We often focus on the use of video as a professional development tool for teachers but one of its greatest strengths is for peer to peer learning. Let’s not forget the pupils!
Peer Learning (PL), Peer-to-Peer collaboration (P2P), or Peer Assisted Learning (PAL) isn’t new but how often do we integrate video into this dynamic process?
Research shows that pupils who engage in collaborative learning perform better academically, persist longer, feel better about the educational experience and have enhanced self-esteem. In peer learning, pupils construct and negotiate their own meaning and understanding of content and concepts. They engage in intellectually, emotionally and socially constructive conversations and learn by talking and questioning each other’s views, teaching each other and reaching consensus or dissent.
Teacher Mark Ives posts regularly on Twitter and in the following Tweets a couple of his pupils demonstrate how video can be used as a dynamic teaching tool between children so they can speak on their own terms and in their own language.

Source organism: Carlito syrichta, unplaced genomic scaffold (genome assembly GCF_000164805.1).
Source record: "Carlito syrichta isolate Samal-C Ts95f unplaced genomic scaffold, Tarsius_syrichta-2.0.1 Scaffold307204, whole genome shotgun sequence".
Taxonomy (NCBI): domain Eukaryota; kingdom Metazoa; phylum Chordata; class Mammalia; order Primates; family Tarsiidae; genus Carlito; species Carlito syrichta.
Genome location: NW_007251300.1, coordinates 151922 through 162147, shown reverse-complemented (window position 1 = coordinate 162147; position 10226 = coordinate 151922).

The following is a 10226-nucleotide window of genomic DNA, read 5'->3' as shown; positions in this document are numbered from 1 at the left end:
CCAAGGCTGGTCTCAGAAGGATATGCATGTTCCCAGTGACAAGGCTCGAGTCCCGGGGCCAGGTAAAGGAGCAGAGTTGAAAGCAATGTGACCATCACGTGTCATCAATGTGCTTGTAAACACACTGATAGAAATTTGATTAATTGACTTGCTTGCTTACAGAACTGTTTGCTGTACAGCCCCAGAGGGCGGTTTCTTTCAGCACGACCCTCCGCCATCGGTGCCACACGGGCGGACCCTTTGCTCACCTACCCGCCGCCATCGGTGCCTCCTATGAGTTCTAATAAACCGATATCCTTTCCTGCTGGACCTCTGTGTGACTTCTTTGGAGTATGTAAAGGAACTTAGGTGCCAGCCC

A superb peer to peer learning video to help anyone who struggles adding #fractions. @gareth_metcalfe @ICT_MrP @ICTmagic #studentledlearning #explain #concretepictoralabstract #whatItaughttoday pic.twitter.com/H07V0SSMms
— Mark Ives (@MarkIvesTeach) January 24, 2018
When we pass children opportunities to teach they can say things in a way that makes sense to them and showing others strengthens their own understanding and retention.By teaching to their peers, children review their own learning, which allows them to build their own knowledge and skills.
We can clearly observe how they learn from each other and see their comprehension grow. In a collaborative, reciprocal learning environment, children are often the best teachers as they put across tricky concepts into a language their classmates can access. That’s not to say that teachers can’t of course!
The benefits of peer to peer learning using video include:
- Building an active and cooperative learning environment
- Providing opportunities for children to give and receive feedback and evaluate each others’ learning
- Promoting positive interdependence and accountability
- Increasing participation, motivation, and pupil engagement.